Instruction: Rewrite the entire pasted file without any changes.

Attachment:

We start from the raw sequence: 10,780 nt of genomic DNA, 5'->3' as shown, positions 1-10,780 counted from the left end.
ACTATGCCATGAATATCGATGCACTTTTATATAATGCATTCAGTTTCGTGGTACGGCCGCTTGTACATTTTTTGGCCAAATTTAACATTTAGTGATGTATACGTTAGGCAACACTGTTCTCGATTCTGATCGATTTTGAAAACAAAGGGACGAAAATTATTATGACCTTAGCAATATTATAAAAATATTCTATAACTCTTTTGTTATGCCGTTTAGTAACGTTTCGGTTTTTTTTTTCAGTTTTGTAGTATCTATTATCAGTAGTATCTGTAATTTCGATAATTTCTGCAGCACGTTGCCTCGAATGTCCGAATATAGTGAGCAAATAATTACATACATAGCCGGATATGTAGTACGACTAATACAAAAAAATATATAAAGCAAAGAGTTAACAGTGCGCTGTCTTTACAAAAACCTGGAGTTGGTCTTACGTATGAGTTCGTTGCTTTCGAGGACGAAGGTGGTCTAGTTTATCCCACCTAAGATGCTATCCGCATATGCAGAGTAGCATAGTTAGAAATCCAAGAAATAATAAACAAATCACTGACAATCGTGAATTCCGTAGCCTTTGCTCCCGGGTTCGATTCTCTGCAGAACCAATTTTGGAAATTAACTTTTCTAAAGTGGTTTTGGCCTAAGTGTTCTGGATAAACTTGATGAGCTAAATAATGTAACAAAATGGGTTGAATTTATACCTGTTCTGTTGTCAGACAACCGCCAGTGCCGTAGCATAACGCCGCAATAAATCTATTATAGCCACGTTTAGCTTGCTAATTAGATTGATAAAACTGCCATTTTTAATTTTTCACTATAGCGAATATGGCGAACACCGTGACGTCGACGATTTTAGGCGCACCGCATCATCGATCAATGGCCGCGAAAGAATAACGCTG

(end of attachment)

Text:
We start from the raw sequence: 10,780 nt of genomic DNA, 5'->3' as shown, positions 1-10,780 counted from the left end.
ACTATGCCATGAATATCGATGCACTTTTATATAATGCATTCAGTTTCGTGGTACGGCCGCTTGTACATTTTTTGGCCAAATTTAACATTTAGTGATGTATACGTTAGGCAACACTGTTCTCGATTCTGATCGATTTTGAAAACAAAGGGACGAAAATTATTATGACCTTAGCAATATTATAAAAATATTCTATAACTCTTTTGTTATGCCGTTTAGTAACGTTTCGGTTTTTTTTTTCAGTTTTGTAGTATCTATTATCAGTAGTATCTGTAATTTCGATAATTTCTGCAGCACGTTGCCTCGAATGTCCGAATATAGTGAGCAAATAATTACATACATAGCCGGATATGTAGTACGACTAATACAAAAAAATATATAAAGCAAAGAGTTAACAGTGCGCTGTCTTTACAAAAACCTGGAGTTGGTCTTACGTATGAGTTCGTTGCTTTCGAGGACGAAGGTGGTCTAGTTTATCCCACCTAAGATGCTATCCGCATATGCAGAGTAGCATAGTTAGAAATCCAAGAAATAATAAACAAATCACTGACAATCGTGAATTCCGTAGCCTTTGCTCCCGGGTTCGATTCTCTGCAGAACCAATTTTGGAAATTAACTTTTCTAAAGTGGTTTTGGCCTAAGTGTTCTGGATAAACTTGATGAGCTAAATAATGTAACAAAATGGGTTGAATTTATACCTGTTCTGTTGTCAGACAACCGCCAGTGCCGTAGCATAACGCCGCAATAAATCTATTATAGCCACGTTTAGCTTGCTAATTAGATTGATAAAACTGCCATTTTTAATTTTTCACTATAGCGAATATGGCGAACACCGTGACGTCGACGATTTTAGGCGCACCGCATCATCGATCAATGGCCGCGAAAGAATAACGCTG